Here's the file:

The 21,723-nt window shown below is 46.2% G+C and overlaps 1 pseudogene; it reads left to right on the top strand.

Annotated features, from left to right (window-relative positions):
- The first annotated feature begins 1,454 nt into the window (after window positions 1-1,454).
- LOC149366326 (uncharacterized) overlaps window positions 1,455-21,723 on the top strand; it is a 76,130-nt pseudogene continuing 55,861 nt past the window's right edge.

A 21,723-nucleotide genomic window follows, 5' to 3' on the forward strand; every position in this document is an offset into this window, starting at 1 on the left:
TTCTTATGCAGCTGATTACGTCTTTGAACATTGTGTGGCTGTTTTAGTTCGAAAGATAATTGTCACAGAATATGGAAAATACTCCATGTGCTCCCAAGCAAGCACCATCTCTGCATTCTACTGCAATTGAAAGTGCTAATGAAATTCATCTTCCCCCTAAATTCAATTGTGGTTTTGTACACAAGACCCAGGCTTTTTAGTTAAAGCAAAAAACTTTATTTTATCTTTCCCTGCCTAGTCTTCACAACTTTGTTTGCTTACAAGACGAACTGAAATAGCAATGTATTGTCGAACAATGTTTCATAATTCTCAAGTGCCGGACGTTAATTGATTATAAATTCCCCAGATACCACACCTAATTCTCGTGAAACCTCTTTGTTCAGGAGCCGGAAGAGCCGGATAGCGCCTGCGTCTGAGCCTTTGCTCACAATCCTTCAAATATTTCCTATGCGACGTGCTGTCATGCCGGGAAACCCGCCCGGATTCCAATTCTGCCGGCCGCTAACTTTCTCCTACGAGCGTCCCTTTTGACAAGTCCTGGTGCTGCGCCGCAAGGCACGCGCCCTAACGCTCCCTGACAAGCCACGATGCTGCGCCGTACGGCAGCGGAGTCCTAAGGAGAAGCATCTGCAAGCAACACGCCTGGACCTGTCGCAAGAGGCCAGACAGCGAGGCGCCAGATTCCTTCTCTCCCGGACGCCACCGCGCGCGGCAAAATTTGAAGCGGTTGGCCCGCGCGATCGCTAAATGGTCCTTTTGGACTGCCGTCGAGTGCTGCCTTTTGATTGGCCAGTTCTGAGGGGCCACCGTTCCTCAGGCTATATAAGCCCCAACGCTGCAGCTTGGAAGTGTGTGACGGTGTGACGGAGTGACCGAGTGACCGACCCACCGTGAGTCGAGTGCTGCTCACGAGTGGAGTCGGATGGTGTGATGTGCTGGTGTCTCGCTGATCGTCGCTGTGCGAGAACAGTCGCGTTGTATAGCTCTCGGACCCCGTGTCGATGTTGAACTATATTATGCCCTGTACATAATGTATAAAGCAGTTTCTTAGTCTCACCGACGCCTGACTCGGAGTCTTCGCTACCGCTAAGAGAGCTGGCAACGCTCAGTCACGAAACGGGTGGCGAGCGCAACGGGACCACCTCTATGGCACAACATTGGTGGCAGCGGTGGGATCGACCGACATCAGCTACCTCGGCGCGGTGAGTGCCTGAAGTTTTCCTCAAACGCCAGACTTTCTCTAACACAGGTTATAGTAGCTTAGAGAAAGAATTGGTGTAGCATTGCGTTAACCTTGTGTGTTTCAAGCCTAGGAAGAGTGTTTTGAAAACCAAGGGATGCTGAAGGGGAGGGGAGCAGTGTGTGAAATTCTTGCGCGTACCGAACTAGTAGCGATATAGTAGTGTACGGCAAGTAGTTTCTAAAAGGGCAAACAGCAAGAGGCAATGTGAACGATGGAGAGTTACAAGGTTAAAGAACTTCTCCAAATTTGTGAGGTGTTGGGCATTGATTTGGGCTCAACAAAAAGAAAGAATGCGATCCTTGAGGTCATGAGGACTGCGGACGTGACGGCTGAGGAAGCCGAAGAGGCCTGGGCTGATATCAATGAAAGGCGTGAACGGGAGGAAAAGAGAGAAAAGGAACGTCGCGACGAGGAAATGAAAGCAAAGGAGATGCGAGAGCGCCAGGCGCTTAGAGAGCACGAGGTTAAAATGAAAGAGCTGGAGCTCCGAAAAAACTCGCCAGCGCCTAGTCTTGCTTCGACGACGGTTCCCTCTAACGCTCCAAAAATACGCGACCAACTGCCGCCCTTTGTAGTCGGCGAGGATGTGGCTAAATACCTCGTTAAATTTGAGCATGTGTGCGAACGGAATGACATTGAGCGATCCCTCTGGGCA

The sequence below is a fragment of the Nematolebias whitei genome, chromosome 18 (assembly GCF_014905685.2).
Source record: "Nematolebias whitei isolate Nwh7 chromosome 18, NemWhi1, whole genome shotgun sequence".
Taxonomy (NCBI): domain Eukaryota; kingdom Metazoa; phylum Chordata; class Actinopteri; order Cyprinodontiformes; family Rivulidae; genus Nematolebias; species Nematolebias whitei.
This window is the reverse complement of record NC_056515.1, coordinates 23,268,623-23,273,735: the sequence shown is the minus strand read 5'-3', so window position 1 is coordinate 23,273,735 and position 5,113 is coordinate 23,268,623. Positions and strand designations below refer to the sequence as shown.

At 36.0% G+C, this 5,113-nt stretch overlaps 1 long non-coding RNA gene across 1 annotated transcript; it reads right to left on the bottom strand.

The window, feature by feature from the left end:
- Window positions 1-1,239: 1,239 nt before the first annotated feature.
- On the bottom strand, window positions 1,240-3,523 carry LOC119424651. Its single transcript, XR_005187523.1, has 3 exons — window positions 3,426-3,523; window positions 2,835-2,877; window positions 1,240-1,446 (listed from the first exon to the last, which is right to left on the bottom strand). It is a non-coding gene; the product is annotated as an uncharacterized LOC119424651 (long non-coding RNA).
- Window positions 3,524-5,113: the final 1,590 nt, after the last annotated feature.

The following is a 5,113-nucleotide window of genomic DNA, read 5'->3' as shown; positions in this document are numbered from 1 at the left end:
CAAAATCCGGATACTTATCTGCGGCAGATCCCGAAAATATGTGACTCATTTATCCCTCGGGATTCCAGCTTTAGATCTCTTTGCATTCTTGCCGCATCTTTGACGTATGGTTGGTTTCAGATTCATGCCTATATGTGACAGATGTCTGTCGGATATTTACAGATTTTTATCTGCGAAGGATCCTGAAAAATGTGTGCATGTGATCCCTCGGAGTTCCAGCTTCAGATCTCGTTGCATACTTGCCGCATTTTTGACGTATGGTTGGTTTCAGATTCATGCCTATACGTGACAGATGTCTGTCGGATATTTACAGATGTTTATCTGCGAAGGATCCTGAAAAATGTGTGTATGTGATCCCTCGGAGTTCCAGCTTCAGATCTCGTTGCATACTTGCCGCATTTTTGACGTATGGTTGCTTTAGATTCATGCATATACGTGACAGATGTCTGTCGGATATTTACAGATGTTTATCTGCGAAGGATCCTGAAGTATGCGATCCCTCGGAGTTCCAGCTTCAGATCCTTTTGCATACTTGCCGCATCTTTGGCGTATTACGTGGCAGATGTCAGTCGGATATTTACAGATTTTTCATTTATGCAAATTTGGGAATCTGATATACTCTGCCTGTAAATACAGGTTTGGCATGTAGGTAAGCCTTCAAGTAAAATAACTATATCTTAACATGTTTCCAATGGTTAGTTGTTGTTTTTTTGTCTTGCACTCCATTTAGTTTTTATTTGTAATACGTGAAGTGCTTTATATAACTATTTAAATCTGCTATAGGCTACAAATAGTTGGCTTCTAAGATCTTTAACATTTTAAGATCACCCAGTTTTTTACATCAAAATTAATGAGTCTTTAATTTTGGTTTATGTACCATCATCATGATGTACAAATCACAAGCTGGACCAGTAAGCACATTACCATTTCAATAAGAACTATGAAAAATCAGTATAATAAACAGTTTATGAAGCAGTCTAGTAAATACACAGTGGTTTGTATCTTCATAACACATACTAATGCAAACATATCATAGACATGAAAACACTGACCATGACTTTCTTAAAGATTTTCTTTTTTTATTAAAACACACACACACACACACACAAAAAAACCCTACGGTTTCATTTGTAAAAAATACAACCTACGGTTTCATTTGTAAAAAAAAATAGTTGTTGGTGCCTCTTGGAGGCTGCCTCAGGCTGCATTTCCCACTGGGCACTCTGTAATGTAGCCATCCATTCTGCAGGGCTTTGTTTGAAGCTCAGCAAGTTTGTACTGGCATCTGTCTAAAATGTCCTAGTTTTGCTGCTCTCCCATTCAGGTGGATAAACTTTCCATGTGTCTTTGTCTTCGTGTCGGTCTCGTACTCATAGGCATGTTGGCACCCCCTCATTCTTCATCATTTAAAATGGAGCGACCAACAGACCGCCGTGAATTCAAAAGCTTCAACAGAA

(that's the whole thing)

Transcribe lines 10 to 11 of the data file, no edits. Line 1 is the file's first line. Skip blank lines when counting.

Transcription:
This window is the reverse complement of record NC_056515.1, coordinates 23,268,623-23,273,735: the sequence shown is the minus strand read 5'-3', so window position 1 is coordinate 23,273,735 and position 5,113 is coordinate 23,268,623. Positions and strand designations below refer to the sequence as shown.

At 36.0% G+C, this 5,113-nt stretch overlaps 1 long non-coding RNA gene across 1 annotated transcript; it reads right to left on the bottom strand.